In the matter of the representation of Anglo Irish Asset Finance  JRC087
This is the latest decision of the Royal Court in relation to an application by a UK creditor (a bank) for a letter of request to be issued to the English High Court requesting that an administration order be made in respect of a Jersey company.
The company had defaulted on lending in excess of £30m from the applicant bank. The bank had appointed receivers in respect of the property of the company. The receivers had ensured completion of the development of that property (being the project for which the bank had leant the funds). However, the company remained unable to pay its debts and was also insolvent on the balance sheet test. Accordingly, the bank wished to apply for the appointment of administrators in England, the company’s property being located in London.
The application followed the principals set out in earlier decisions (such as Re O.T. Computers Limited and In The Matter of First Orion Amber Limited) relating to the obtaining of a letter of request to form the basis for the grant of an order under Section 426 of the Insolvency Act 1986. The Royal Court received affidavit evidence from the bank’s UK solicitors and English Counsel setting out the background to the receivership and also explaining the basis on which an administration order would be sought. That evidence confirmed the limited scope of the receivers’ appointment, and the fact that they had no duty to deal generally with the claims of unsecured creditors, nor to act beyond the security documentation pursuant to which they were appointed. The court noted, by contrast, the powers that administrators have and that, based upon UK Counsel’s opinion, the placing of the company in administration might well achieve a better result for the company’s creditors as a whole, and in particular with a view to realising the property to enable some distribution to the bank as a secured creditor. Both of those possible results met two of the recognised objectives of seeking an administration order. In the exercise of its inherent jurisdiction, the Royal Court determined that the case was an appropriate one for a letter of request to be issued and made the order accordingly.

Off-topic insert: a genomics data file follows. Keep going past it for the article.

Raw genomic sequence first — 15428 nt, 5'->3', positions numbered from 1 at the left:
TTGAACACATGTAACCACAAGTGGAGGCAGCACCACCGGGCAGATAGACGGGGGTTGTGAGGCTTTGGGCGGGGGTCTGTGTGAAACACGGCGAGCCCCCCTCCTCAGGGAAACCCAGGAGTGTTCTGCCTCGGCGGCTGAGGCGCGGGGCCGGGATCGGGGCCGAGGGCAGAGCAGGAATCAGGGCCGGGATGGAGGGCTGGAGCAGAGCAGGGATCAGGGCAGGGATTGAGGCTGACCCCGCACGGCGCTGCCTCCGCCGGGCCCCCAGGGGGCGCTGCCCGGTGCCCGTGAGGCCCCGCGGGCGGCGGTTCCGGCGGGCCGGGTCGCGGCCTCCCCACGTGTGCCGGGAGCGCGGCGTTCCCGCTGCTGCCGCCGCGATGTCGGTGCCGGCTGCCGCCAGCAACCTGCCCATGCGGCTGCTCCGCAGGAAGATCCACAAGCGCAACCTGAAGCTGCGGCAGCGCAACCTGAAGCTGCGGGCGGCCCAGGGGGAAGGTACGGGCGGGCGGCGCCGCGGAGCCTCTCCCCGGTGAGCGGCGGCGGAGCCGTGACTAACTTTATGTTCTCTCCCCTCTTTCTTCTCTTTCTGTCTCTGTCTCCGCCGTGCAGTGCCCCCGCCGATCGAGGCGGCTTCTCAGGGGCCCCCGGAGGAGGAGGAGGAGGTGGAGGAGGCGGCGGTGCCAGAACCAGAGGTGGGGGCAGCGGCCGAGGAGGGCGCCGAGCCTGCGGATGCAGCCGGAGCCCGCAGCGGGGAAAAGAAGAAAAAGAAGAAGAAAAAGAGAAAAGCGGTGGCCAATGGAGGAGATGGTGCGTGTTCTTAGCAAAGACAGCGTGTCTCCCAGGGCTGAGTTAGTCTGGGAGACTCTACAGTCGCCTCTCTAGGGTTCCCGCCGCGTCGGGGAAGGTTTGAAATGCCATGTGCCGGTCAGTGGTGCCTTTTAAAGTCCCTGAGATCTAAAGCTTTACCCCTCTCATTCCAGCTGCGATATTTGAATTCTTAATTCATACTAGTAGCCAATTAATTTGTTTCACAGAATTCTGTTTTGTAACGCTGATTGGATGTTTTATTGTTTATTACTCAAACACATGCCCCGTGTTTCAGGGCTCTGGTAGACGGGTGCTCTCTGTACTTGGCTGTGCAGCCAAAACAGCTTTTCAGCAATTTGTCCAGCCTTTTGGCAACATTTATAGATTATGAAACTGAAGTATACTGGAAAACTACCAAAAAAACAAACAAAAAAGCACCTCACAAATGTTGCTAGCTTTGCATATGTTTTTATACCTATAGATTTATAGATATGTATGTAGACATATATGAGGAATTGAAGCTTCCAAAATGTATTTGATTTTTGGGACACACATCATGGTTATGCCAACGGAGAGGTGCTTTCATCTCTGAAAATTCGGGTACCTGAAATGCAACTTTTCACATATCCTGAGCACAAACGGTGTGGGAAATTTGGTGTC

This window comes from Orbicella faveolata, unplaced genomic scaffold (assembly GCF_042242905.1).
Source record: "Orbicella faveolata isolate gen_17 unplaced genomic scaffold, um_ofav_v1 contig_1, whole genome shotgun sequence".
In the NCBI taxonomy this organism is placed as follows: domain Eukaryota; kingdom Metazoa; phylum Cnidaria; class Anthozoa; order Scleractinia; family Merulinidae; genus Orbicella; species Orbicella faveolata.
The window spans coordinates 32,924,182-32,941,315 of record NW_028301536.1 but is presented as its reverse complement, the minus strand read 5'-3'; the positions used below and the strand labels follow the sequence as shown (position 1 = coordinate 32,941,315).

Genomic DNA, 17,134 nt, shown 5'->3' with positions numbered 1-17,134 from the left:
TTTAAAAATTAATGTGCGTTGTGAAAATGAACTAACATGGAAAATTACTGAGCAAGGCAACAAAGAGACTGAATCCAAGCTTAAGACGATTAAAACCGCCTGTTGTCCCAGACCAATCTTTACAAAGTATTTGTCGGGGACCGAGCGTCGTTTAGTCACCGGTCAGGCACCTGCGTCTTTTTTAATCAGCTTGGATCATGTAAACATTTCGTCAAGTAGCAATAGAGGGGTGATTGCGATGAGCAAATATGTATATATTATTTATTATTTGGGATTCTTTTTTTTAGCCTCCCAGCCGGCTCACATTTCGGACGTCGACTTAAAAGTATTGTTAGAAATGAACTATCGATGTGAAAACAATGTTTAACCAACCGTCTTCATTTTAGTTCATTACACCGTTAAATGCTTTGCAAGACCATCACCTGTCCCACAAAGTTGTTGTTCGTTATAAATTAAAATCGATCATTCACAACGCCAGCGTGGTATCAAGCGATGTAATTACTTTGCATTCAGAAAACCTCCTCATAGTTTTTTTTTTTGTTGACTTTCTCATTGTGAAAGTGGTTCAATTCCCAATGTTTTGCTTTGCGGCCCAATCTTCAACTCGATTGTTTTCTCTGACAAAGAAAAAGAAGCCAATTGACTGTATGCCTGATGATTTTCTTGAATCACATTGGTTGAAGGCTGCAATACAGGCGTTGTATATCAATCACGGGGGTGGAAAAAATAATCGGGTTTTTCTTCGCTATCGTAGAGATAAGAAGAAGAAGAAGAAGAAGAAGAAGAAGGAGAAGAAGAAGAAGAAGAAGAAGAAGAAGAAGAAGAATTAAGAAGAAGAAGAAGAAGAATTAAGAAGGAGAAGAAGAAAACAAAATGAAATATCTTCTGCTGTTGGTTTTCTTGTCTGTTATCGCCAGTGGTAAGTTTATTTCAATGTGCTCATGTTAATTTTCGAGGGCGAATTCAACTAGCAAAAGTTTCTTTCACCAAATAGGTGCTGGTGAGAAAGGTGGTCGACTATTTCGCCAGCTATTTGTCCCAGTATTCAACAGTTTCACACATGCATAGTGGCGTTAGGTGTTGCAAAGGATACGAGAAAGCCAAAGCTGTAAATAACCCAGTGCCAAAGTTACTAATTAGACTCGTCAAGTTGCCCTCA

This case further illustrates the Royal Court’s willingness to consider applications by creditors for letters of request seeking the assistance of the English High Court in placing Jersey companies into administration. It is of further note in that the Royal Court recognised the limited scope of a Law of Property Act receiver’s appointment and in so doing reconfirmed that the interests of creditors as a whole, in circumstances where a property holding company is clearly insolvent, will be taken into account by the Royal Court in considering such applications.